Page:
Community managers are tasked with ensuring vendors are meeting their contract obligations and reviewing common elements to make recommendations for keeping them in good order. When an issue like overgrown landscaping is noted, the manager may first want to review the contract to determine whether the maintenance is within the vendor’s scope of work. If it is, the manager should be in contact with the landscape vendor so they can address the deficiency. Having good relationships with the vendors in the community is important in ensuring communication about service issues will be addressed in a timely and thorough manner. If the issue noted is not part of the contracted services, taking a proactive approach is the best course of action. Obtaining a proposal to present to the board for approval to address the issue before residents complain demonstrates that the manager cares how the community looks and seeks to anticipate the needs of the board and the residents. The manager’s role here is to review issues on the property, understand the contracted services, and communicate possible resolutions.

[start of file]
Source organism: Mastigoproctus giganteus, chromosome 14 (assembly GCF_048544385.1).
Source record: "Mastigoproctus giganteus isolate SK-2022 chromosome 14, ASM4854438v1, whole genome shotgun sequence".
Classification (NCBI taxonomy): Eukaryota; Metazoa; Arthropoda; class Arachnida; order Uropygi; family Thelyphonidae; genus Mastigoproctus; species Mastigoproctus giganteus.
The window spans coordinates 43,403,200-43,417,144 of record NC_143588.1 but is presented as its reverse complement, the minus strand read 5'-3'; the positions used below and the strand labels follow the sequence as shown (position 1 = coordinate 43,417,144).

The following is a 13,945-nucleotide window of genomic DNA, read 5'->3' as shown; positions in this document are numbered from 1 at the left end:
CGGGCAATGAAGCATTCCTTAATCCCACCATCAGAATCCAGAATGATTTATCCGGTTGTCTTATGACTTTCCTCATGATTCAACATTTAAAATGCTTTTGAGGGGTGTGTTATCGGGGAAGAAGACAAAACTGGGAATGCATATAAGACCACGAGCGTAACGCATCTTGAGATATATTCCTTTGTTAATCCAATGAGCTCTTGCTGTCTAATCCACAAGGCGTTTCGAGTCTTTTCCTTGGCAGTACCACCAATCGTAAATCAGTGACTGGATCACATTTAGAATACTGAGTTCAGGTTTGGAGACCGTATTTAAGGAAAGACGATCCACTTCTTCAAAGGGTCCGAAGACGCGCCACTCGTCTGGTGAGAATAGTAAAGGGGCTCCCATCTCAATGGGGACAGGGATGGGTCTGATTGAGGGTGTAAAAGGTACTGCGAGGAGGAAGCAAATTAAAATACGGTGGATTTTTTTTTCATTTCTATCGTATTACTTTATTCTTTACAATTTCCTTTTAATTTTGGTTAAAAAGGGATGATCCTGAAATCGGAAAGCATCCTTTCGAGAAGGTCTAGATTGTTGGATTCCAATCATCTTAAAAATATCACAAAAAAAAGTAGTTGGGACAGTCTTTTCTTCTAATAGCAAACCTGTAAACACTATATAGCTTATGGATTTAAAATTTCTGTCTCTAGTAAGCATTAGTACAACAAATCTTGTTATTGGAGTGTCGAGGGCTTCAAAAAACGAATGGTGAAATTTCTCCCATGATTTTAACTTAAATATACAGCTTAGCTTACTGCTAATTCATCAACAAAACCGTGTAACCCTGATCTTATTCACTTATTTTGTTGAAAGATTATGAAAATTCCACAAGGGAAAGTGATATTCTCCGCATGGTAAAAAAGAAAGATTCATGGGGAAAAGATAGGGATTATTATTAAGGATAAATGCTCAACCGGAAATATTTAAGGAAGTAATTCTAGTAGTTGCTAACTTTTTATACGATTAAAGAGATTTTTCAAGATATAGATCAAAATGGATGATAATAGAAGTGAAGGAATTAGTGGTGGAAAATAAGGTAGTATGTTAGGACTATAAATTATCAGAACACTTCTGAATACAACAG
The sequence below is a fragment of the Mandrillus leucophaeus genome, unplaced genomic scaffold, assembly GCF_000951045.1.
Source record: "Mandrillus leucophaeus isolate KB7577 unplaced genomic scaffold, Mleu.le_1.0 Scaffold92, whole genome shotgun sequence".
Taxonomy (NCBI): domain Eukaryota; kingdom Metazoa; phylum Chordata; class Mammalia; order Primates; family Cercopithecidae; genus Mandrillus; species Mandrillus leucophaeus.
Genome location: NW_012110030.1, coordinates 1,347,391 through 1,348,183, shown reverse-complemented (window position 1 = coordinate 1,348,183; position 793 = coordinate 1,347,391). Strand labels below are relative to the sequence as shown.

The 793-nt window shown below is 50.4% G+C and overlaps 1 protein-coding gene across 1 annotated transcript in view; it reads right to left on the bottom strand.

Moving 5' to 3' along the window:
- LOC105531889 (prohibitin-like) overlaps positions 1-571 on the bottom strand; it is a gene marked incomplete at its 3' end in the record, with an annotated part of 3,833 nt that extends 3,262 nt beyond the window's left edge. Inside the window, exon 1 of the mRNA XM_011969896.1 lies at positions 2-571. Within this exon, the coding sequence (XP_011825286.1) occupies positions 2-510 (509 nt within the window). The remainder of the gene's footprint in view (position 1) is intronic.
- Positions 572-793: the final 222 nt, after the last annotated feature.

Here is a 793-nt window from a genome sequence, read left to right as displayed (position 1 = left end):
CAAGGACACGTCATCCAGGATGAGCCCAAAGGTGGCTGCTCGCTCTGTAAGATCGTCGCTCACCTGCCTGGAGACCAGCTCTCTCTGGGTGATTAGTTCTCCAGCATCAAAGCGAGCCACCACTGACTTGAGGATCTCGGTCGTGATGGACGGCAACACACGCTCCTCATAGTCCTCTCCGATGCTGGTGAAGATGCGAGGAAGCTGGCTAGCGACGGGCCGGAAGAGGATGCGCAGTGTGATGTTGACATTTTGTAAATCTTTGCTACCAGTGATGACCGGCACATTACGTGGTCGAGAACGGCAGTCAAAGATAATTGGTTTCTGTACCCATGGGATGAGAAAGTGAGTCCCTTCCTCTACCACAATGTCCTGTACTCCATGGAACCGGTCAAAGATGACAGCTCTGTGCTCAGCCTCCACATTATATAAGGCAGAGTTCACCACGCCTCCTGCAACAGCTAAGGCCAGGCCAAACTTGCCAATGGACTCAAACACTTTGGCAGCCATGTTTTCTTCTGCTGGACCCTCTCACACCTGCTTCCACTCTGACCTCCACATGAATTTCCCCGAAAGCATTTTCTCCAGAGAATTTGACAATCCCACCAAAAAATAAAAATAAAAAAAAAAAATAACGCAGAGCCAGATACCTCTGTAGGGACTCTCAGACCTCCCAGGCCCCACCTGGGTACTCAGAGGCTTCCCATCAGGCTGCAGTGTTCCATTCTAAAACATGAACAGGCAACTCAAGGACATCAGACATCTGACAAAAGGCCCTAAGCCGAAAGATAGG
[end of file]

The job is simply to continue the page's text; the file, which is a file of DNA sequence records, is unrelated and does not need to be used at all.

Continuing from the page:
The scenarios above are just a couple of examples of the types of issues community managers face daily as they support their boards in maintaining common property. We know that all situations that managers encounter are different and unique. There is, however, a common thread linking them: knowledgeable, proactive, and responsive management. There will be pitfalls when dealing with pests, landscaping, and other common maintenance items. It is the community manager’s role to ensure that organized vendor coordination is occurring, and managers can assure homeowners, residents, and boards that their concerns are valid, heard, and addressed in a timely manner with kindness and professionalism.
Pamela Flack, LCAM
Business Development Manager, Central Florida Region, Sentry Management
At Sentry Management, Pam leads the business development of the home-base region in Central Florida. She has been with Sentry for over 15 years and is knowledgeable in all aspects of community association management, sales, marketing, developer relationships, and retention. For more information on Sentry Management, call (800) 932-6636 or visit sentrymgt.com.